# Between coloring and list-coloring: -coloring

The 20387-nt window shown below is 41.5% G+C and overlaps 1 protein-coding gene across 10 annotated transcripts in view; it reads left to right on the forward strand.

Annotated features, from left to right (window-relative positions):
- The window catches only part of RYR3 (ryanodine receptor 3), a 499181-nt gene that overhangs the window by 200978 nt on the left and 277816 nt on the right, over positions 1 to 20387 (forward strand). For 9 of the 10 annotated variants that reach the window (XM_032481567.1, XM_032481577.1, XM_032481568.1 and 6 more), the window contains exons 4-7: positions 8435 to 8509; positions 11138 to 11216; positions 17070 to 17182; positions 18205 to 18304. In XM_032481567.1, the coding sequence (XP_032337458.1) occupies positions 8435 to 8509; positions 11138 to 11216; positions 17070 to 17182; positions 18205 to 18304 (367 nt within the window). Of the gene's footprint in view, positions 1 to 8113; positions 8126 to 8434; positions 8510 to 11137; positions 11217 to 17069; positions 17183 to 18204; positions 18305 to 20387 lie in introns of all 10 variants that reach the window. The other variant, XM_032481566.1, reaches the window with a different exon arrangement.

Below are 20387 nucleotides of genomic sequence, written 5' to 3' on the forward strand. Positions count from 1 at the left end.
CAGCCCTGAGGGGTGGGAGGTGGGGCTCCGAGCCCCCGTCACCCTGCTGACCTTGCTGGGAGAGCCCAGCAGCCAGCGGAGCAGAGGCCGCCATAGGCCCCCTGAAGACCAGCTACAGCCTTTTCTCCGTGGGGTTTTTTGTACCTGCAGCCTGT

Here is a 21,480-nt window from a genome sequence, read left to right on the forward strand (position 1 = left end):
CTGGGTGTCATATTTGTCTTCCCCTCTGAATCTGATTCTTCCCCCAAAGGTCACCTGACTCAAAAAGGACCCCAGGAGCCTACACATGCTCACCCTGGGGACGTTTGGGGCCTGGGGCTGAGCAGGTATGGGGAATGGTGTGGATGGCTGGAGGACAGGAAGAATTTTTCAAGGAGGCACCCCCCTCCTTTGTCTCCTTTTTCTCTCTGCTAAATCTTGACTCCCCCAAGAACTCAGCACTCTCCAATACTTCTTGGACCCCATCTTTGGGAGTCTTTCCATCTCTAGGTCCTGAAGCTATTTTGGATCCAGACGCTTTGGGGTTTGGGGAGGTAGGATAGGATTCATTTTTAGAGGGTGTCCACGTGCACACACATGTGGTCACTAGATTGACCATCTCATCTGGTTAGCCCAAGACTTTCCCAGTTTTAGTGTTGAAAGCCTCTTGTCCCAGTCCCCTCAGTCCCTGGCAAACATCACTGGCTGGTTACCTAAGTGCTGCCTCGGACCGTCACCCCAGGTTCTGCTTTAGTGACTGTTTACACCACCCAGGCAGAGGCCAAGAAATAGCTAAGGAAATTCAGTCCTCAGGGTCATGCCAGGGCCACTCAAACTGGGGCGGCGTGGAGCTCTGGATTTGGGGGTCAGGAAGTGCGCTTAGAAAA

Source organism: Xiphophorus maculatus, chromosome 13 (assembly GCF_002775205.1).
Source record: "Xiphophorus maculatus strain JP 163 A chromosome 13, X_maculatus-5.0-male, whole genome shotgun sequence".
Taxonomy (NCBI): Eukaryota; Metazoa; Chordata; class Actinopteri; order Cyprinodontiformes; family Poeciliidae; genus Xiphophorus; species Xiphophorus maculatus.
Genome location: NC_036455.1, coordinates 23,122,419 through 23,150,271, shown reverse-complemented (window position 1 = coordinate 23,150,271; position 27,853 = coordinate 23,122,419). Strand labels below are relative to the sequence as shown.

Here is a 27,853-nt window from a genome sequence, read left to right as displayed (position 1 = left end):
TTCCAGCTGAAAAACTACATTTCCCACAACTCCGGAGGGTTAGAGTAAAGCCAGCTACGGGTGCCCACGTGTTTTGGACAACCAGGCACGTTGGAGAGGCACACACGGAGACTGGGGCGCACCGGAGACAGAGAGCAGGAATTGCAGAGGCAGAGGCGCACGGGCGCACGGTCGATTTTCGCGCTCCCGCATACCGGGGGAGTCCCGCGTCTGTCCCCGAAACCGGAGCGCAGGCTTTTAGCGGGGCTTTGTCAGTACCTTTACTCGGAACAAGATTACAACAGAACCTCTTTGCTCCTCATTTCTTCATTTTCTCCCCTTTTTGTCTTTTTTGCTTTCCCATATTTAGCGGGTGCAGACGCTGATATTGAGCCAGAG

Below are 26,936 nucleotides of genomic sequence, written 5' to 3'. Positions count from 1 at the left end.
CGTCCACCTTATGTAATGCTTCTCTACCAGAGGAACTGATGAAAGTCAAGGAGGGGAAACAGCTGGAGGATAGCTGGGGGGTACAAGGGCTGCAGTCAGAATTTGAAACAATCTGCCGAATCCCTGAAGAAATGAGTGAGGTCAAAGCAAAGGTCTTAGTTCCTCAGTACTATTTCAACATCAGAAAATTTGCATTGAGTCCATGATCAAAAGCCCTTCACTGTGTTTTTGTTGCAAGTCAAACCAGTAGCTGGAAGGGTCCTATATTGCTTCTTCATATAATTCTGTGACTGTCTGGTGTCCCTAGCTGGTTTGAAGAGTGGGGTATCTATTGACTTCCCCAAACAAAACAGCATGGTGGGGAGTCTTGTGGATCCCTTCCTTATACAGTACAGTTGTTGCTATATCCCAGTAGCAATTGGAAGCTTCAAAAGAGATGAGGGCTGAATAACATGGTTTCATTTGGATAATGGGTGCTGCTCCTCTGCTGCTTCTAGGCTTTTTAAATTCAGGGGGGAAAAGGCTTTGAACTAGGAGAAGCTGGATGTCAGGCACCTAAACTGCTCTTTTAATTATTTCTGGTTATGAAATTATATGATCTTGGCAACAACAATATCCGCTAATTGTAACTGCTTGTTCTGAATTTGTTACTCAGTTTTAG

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Between coloring and list-coloring: -coloringFlavia Bonomo 1,2 and Mariano Cecowski 3Departamento de ComputacionFacultad de Ciencias Exactas y NaturalesUniversidad de Buenos AiresBuenos Aires, ArgentinaAbstractA new variation of the coloring problem, -coloring, is dened in this paper. Givena graph G and a function , a -coloring is a coloring where each vertex v of Gmust receive a color at most (v). It is proved that -coloring lies between color-ing and list-coloring, in the sense of generalization of problems and computationalcomplexity. The notion of perfection is extended for -coloring, leading us to anew characterization of cographs. Finally, a polynomial time algorithm to solve-coloring for cographs is shown.Keywords: cographs, coloring, list-coloring, -coloring, M-perfect graphs, perfectgraphs1 Partially supported by UBACyT Grant X184, PICT ANPCyT Grant 11-09112 and PIDConicet Grant 644/98, Argentina CNPq under PROSUL project Proc. 490333/2004-4,Brazil.2 Email: fbonomo@dc.uba.ar3 Email: mcecowsk@dc.uba.arElectronic Notes in Discrete Mathematics 19 (2005) 1171231571-0653/2005 Published by Elsevier B.V.www.elsevier.com/locate/endmdoi:10.1016/j.endm.2005.05.0171 IntroductionLet G be a graph, with vertex set V (G). Denote by NG(v) the set of neighborsof v V (G). A cograph is a P4-free graph, where P4 is the path of four vertices.A complete of G is a subset of vertices pairwise adjacent. A clique is acomplete not properly contained in any other. We may also use the termclique to refer to the corresponding complete subgraph. Let X and Y be twosets of vertices of G. We say that X is complete to Y if every vertex in X isadjacent to every vertex in Y , and that X is anticomplete to Y if no vertex ofX is adjacent to a vertex of Y .A coloring of a graph G = (V,E) is a function f : V N such thatf(v) = f(w) if v is adjacent to w. A k-coloring is a coloring f for whichf(v) k for every v V . A graph G is k-colorable if there is a k-coloring ofG.Several variations of the coloring problem are studied in the literature (seea review in [10], and a recent work in [8]). One of them is list-coloring [11].Given a graph G = (V,E) and a nite list L(v) N of colors for each vertexv V , G is list-colorable if there is a coloring f for which f(v) L(v) foreach v V .We dene here -coloring as follows. Given a graph G = (V,E) anda function : V N, G is -colorable if there is a coloring f for whichf(v) (v) for each v V . This problem lies between k-coloring and list-coloring. A trivial reduction from k-coloring to -coloring can be done dening(v) = k for every v. The reduction from -coloring to list-coloring canbe done dening L(v) = {1, . . . ,min{(v), |V (G)|}}. We show in this workthat the betweenness is strict, that is, there is a class of graphs (bipartitegraphs) for which -coloring is NP-complete while coloring is in P, and thereis another class of graphs (cographs) for which list-coloring is NP-completewhile -coloring is in P.We say that a coloring f is minimal when for every vertex v, and everyi < f(v), v has a neighbor wi with f(wi) = i. Note that every k-coloring or-coloring can be transformed into a minimal one.The chromatic number of a graph G is the minimum k such that G is k-colorable, and is denoted by (G). An obvious lower bound is the maximumcardinality of the cliques of G, the clique number of G, denoted by (G). Agraph G is perfect [1] when (H) = (H) for every induced subgraph H of G.Perfect graphs have very nice properties: they are a self-complementary classof graphs [9], the k-coloring problem is solvable in polynomial time for perfectgraphs [5], they have been characterized by minimal forbidden subgraphs [2]F. Bonomo, M. Cecowski / Electronic Notes in Discrete Mathematics 19 (2005) 117123118and recognized in polynomial time [3].In this work we dene M-perfect graphs and show that they are exactlythe cographs. It follows from this equivalence that M-perfect graphs are aself-complementary class of graphs and can be recognized in linear time [4].Moreover, we show that the -coloring problem is solvable in polynomial timefor this class of graphs.2 Cographs and M-perfect graphsA graph G is perfect when (H) = (H) for every induced subgraph H ofG. This denition is equivalent to the following: G is perfect when for everyinduced subgraph H of G and for every k, H is k-colorable if and only if everyclique of H is k-colorable.Analogously, we dene M-perfect graphs as follows: a graph G is M-perfectwhen for every induced subgraph H of G and for every function : V N,H is -colorable if and only if every clique of H is -colorable.M-perfect graphs are also perfect, because perfection is equivalent to M-perfection with restricted to constant functions. The converse is not true.We will show that the graph P4 is not M-perfect, although it is perfect. Infact, M-perfect graphs are exactly the cographs. In order to prove it we needthe next general result about minimal colorings on cographs.Theorem 2.1 Let G be a cograph and x V (G). Let f be a minimal coloringof G x, and T N. If f cannot be extended to G coloring x with a color atmost T then there is a complete H NG(x) of size T and such that f(H) ={1, . . . , T}.Proof. Let G be a cograph and x V (G). Let f be a minimal coloring ofG x, and T N. Let us prove the result by induction on T . Suppose rstthat T = 1. If f cannot be extended to G coloring x with color 1, then thereexists v NG(x) such that f(v) = 1. In this case, H = {v}. Suppose it holdsfor T = s 1 and let us see that it holds for T = s, s 2. If f cannot beextended to G coloring x with a color less or equal to s, in particular the sameholds for s1, and so, by inductive hypotheses, there is a complete H NG(x)of size s1 using the colors from 1 to s1. On the other hand, since x cannotuse color s, it must be a vertex v NG(x) such that f(v) = s. Let us considerthe subgraph G of Gx induced by {w Gx : f(w) s 1}{v} and letf be the coloring f restricted to G v. By the minimality of f it follows thatf is minimal and it cannot be extended to G coloring v with a color less orequal than s 1, so, by inductive hypotheses, there is a complete F NG(v)F. Bonomo, M. Cecowski / Electronic Notes in Discrete Mathematics 19 (2005) 117123 119of size s 1 using colors from 1 to s 1.If H = F then H {v} is a complete of size s in the neighborhood of xusing colors from 1 to s. Suppose that they are not equal. Then F \H andH \ F have the same cardinality and use the same colors. Let vH in H \ F ,and let vF in F \H such that f(vF ) = f(vH). Since f is a coloring of G x,vF and vH are not adjacent. Since G is P4-free, vH , x, v, vF do not induce aP4, so x is adjacent to vF or v is adjacent to vH . If all the vertices of H \ Fare adjacent to v, then H {v} is a complete of size s in the neighborhood ofx using colors from 1 to s.So, suppose that the set Hv = {w H : (w, v) E(G)} is non empty, anddene Fv = {z F : zH Hv with f(z) = f(zH)}. Note that Fv and Hvhave the same cardinality and use the same colors. Since Hv is anticompleteto v, it follows that Fv must be complete to x. If H \Hv is empty, then F = Fvis complete to x and F {v} is a complete of size s in the neighborhood of xusing colors from 1 to s.Suppose that H \Hv is non empty, and let us see that Fv is complete toH \Hv. Let z Fv and w H \Hv. Let zH Hv such that f(zH) = f(z).Then zH is neither adjacent to z nor to v and since H is a complete, zHand w are adjacent. Besides, w is adjacent to v because of being in H \Hv.Since zH , w, v, z do not induce a P4, w must be adjacent to z. Therefore Fv iscomplete to H \Hv. Hence H = (H Fv {v}) \Hv is a complete in NG(x)of size s such that f(H) = {1, . . . , s}. Theorem 2.2 If G is a graph, the following are equivalent:(i) G is a cograph(ii) G is M-perfect(iii) for every function : V N, G is -colorable if and only if every cliqueof G is -colorable.Proof (Sketch). It is easy to prove that (ii) and (iii) are equivalent. Let ussee that (i) and (ii) are equivalent.(ii) (i)) Let v1v2v3v4 be a P4, and let be dened as follows: (v1) =(v4) = 1, (v2) = (v3) = 2. Clearly, every clique is -colorable, but thewhole graph is not.(i) (ii)) Suppose that there is a P4-free graph which is not M-perfect.Let G be a minimal one, that is, G is P4-free and it is not M-perfect, but forevery vertex x of G, G x is M-perfect.Let : V (G) N such that the cliques of G are -colorable but G is not.Let x be a vertex of G with (x) maximum. The graph G x is M-perfect,F. Bonomo, M. Cecowski / Electronic Notes in Discrete Mathematics 19 (2005) 117123120and since the cliques of G are -colorable, also those of G x are, so G xis -colorable. Let f be a minimal -coloring of G x.Since G is not -colorable, f cannot be extended to a -coloring of G.Hence by Theorem 2.1, NG(x) contains a complete of size (x). But then Gcontains a complete of size (x) + 1 for which the upper bounds of all of itsvertices are at most (x) (we have chosen x with maximum value of ). Thisis a contradiction, because all the cliques of G are -colorable.Therefore there is not minimal M-imperfect P4-free graph, and that con-cludes the proof. 3 Algorithm for -coloring cographsThe greedy coloring algorithm consists of successively color the vertices withthe least possible color in a given order.From Theorem 2.1 we can prove the following result.Theorem 3.1 The greedy coloring algorithm applied to the vertices in non-decreasing order of gives a -coloring for a cograph, when it is -colorable.A little improvement in the greedy algorithm allows us to nd a non -colorable clique when the graph is not -colorable. A nice corollary of thistheorem is the following.Corollary 3.2 The greedy coloring algorithm gives an optimal coloring forcographs, independently of the order of the vertices.Jansen and Scheer [7] prove that list-coloring is NP-complete for cographs,hence -coloring is easier than list-coloring, unless P=NP.4 Bipartite graphsIt follows from Theorem 2.1 that a cograph G that is -colorable can be -colored using the rst (G) colors. This does not happen for bipartite graphs,even for trees.Dene the family {Tn}nN of trees and the corresponding family {n}nN offunctions as follows: T1 = {v} is a trivial tree, and 1(v) = 1. The tree Tn+1 isobtained from T1, . . . , Tn by adding a root w adjacent to the roots of T1, . . . , Tn.Function n+1 extends 1, . . . , n and is dened at w as n+1(w) = n+1. Thetree Tn requires n colors to be n-colored, and it has 2n1 vertices. In fact,the following property holds.F. Bonomo, M. Cecowski / Electronic Notes in Discrete Mathematics 19 (2005) 117123 121Theorem 4.1 Let T be a tree, and let be a function such that T is -colorable. Then T can be -colored using at most the rst log2(|V (T )|) + 1colors.A similar result can be obtained for bipartite graphs. Dene the family{Bn}nN of bipartite graphs and the corresponding family {n}nN of functionsas follows: B1 = {v} is a trivial graph, and 1(v) = 1. The bipartite graphBn+1 = (V,W,E) has V = {v1, . . . , vn}, W = {w1, . . . , wn}; vi is adjacent towj for i = j; vn is adjacent to wn, and vi is not adjacent to wi for i < n;n+1(vi) = n+1(wi) = i for i < n; n+1(vn) = n and n+1(wn) = n + 1. Thebipartite graph Bn requires n colors to be n-colored, and it has 2n2 vertices(if n 2). Analogously, the following property holds.Theorem 4.2 Let B be a bipartite graph, and let be a function such thatB is -colorable. Then B can be -colored using at most the rst (|V (B)|+2)2colors.Hujter and Tuza [6] prove that list-coloring is NP-complete for bipartitegraphs, and the same holds for -coloring.Theorem 4.3 -coloring is NP-complete for bipartite graphs.Proof. Consider an instance of bipartite list-coloring, i.e., assume that a bi-partite graph G = (X,Y,E) is given, and for each v V (G), we have anite list L(v) N of the possible colors of v. Let k = |vV (G) L(v)|.Without loss of generality we can assume that L(v) {1, . . . , k}. We addtwo k-element sets of vertices, X = {x1, . . . , xk} and Y = {y1, . . . , yk} to Gsuch that X,Y,X , Y are pairwise disjoint. Furthermore, we take a biparti-tion (X X , Y Y ) of the new graph G, and for any x X, y Y , andi, j {1, . . . , k}, dene the following new adjacency relations: xi is adjacent toyj if and only if i = j; xi is adjacent to y if and only if i L(y); yi is adjacentto x if and only if i L(x). We dene (xi) = (yi) = i and (x) = (y) = k.Then G is list-colorable if and only if G is -colorable. The transformationcan be made in polynomial time, and this completes the proof. Coloring is trivially in P for bipartite graphs, hence -coloring is harderthan coloring, unless P=NP.AcknowledgementWe thank Guillermo Duran and Adrian Bondy for their valuable ideas whichimproved this work.F. Bonomo, M. Cecowski / Electronic Notes in Discrete Mathematics 19 (2005) 117123122References[1] C. Berge, Les problemes de colorations en theorie des graphes, Publ. Inst. Stat.Univ. Paris 9 (1960), 123160.[2] M. Chudnovsky, N. Robertson, P. Seymour and R. Thomas, The Strong PerfectGraph Theorem, Annals of Mathematics, to appear.[3] M. Chudnovsky, G. Cornuejols, X. Liu, P. Seymour and K. Vuskovic,Recognizing Berge Graphs, Combinatorica, to appear.[4] D. Corneil, Y. Perl and L. Stewart, Cographs: recognition, applications andalgorithms, Congr. Numer. 43 (1984), 249258.[5] M. Grotschel, L. Lovasz and A. Schrijver, The ellipsoid method and itsconsequences in combinatorial optimization, Combinatorica 1 (1981), 169197.[6] M. Hujter and Zs. Tuza, Precoloring extension. II. Graph classes related tobipartite graphs, Acta Math. Univ. Comenianae 62 (1) (1993), 111.[7] K. Jansen and P. Scheer, Generalized coloring for tree-like graphs, DiscreteApplied Mathematics 75 (1997), 135155.[8] S. Klein and M. Kouider, On b-perfect graphs, In: Annals of the XII CLAIO,Havanna, Cuba (2004).[9] L. Lovasz, A characterization of perfect graphs and the perfect graph conjecture,J. Combin. Theory B 132 (1972), 9598.[10] Zs. Tuza, Graph colorings with local constraints a survey, Discuss. Math.Graph Theory 17 (1997), 161228.[11] V. Vizing, Coloring the vertices of a graph in prescribed colors, Metody Diskret.Anal. v Teorii Kodov i Shem 29 (1976), 310.F. Bonomo, M. Cecowski / Electronic Notes in Discrete Mathematics 19 (2005) 117123 123IntroductionCographs and M-perfect graphsAlgorithm for -coloring cographsBipartite graphsAcknowledgement References